The hub 28 of the rotor 16 is hollow and includes a plurality of radial ports 42, each port 42 placing a compartment 34 in communication with the hollow center of the hub 28. A stationary gas supply pipe 44 is mounted in the hollow center of the hub 28 and is provided with a plurality of radial openings 46 directed toward the outlet 24. Each radial opening 46 is positioned to register with the radial ports 42 of an annulus of compartments 34 as the compartments register, in turn, with the outlet 24. The gas supply pipe 44 is in communication with a source of compressed air or other gas so that compressed gas flows through the gas supply pipe 44, the radial openings 46, the radial ports 42, the compartments 34 and the outlet 12 when the compartments 34 register with the outlet 12. In addition, because the transverse partitions 32 engage the webs 38 in the outlet 12, the contents of each compartment 34 of a given trough are discharged through a particular passage 36 to a particular conveyor 40.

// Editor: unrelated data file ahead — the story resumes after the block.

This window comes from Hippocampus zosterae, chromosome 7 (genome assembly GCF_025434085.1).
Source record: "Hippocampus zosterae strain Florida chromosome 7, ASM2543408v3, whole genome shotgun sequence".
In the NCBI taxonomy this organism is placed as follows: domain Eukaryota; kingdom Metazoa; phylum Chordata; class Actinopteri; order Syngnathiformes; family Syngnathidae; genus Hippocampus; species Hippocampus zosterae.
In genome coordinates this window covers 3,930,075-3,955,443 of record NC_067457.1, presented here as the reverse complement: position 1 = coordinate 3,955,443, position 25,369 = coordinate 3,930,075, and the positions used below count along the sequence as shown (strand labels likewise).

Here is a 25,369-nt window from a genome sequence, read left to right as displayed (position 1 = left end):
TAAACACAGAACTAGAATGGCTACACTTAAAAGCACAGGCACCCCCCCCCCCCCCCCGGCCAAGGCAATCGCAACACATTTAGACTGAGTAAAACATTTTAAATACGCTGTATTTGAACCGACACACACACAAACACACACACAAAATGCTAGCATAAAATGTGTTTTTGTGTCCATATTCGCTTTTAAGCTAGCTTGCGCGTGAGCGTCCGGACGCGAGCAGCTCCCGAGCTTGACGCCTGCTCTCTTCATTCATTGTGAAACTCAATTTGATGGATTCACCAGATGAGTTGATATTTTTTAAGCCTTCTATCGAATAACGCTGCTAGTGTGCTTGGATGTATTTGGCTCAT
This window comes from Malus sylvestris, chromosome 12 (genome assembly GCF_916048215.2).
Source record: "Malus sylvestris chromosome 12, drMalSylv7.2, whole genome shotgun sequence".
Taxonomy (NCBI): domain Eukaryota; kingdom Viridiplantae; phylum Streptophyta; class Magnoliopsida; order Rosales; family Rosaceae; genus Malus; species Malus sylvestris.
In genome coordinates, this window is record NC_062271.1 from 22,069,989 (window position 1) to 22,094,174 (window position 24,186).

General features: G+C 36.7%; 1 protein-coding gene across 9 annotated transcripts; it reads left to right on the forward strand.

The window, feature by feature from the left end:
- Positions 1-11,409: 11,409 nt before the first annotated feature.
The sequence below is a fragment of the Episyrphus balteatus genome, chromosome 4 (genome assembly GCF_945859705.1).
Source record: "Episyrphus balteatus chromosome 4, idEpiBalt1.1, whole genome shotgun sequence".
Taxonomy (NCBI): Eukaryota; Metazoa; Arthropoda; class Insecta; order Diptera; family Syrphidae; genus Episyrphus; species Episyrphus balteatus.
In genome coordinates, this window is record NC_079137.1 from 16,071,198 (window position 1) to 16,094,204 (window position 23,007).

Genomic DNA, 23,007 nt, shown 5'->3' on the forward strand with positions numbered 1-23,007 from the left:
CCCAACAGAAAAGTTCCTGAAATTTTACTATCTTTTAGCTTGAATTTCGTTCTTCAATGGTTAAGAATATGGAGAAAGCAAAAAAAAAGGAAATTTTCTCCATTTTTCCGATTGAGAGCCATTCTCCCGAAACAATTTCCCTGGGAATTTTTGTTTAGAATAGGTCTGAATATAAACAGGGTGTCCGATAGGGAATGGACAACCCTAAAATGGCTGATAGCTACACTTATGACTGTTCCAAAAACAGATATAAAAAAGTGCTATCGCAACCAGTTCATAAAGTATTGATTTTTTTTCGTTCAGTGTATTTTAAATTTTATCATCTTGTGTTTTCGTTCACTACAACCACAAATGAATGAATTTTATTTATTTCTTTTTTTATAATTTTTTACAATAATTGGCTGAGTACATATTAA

In operation, as the rotor 16 rotates in the direction of the arrow A of FIG. 1, particulate material flowing through the inlet conduit 12 enters the compartments 34. Since the transverse partitions 32 engage the mounting blocks 17 of the splitter plates 14, the flow of material between an adjacent pair of splitter plates 14 is directed to a particular annulus of compartments 34. Since flow through conduits such as the inlet conduit 12 tends not to be uniform, the tiltable plate elements 18 of the splitter plates 14 can be pivoted about the pins 19 to provide equal flow to each channel and, thus, to each annulus of compartments 34. The rotor 16 is rotated continuously so that the compartments 34 of each trough receive a charge of material while they are aligned with the inlet conduit 12. The compartments 34 are then moved out of alignment with the inlet conduit 12 and toward the outlet 24. As this occurs, the vanes 26, with the help of the wipers 30, engage the internal surface of the drum 20 to seal the filled compartments 34 from the inlet conduit 12. As the compartments 34 register with the passages 36 in the outlet 24, they are facing downward, so that their contents tend to discharge under the force of gravity. In addition, in this position, the radial openings 46 in the gas supply pipe 44 register with the radial ports 42 of the downwardly facing compartments 34 so that the contents are blown out of the compartments into the outlet 24, which is especially helpful for material which tends to stick or cake. The engagement of the transverse partitions 32 with the webs 38 assures that the contents of each compartment 34 are discharged into its respective passage 36 and conveyor 40. In addition, the flow of air or other gas and entrained material along the troughs and among the various passages 36 is prevented, thereby eliminating the possibility of unequal amounts of material entering the different conveyors 40.